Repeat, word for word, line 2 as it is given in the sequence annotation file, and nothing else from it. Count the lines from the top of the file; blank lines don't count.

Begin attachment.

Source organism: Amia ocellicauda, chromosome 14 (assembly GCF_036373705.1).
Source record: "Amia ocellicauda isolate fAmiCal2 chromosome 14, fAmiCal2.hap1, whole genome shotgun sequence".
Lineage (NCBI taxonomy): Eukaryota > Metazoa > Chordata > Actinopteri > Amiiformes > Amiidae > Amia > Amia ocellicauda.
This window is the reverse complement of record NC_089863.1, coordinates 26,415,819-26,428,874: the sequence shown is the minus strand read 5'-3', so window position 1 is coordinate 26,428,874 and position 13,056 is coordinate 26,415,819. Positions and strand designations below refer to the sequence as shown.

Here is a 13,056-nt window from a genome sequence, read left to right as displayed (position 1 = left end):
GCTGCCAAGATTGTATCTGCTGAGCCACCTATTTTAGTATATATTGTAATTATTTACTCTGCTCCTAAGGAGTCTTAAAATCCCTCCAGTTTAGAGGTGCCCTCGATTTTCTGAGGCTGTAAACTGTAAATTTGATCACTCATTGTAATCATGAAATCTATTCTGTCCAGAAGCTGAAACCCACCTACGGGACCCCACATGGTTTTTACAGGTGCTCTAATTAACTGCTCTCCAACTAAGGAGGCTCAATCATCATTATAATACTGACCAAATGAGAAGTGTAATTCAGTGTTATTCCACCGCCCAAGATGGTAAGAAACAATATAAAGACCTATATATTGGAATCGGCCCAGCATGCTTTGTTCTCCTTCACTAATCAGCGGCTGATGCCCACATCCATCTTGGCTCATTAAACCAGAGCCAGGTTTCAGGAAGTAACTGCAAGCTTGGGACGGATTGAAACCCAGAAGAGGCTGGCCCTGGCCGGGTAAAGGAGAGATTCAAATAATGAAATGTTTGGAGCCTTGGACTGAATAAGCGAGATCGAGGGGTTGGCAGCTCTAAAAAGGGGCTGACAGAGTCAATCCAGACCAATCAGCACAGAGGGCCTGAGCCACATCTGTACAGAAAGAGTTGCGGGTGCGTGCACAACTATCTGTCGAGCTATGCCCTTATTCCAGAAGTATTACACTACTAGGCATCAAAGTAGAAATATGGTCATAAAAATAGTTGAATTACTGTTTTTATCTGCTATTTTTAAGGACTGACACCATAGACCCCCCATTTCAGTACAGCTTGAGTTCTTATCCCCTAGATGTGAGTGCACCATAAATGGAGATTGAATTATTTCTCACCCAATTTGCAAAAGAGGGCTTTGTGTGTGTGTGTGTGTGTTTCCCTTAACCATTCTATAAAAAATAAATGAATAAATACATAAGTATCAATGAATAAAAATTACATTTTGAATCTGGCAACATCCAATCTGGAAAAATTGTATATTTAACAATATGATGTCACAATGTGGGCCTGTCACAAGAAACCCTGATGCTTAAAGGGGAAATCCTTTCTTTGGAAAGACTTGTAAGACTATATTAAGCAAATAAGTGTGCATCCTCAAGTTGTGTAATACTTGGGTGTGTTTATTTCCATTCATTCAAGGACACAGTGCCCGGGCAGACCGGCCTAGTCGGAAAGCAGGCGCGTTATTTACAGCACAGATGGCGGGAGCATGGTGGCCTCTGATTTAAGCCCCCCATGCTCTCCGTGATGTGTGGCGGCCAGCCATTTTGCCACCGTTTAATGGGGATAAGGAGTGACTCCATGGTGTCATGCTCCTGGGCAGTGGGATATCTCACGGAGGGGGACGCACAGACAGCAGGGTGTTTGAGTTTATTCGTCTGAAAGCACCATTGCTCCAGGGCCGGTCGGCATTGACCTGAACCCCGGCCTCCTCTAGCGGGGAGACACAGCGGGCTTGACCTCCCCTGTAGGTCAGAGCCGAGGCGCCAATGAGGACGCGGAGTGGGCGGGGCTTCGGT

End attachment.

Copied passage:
Source record: "Amia ocellicauda isolate fAmiCal2 chromosome 14, fAmiCal2.hap1, whole genome shotgun sequence".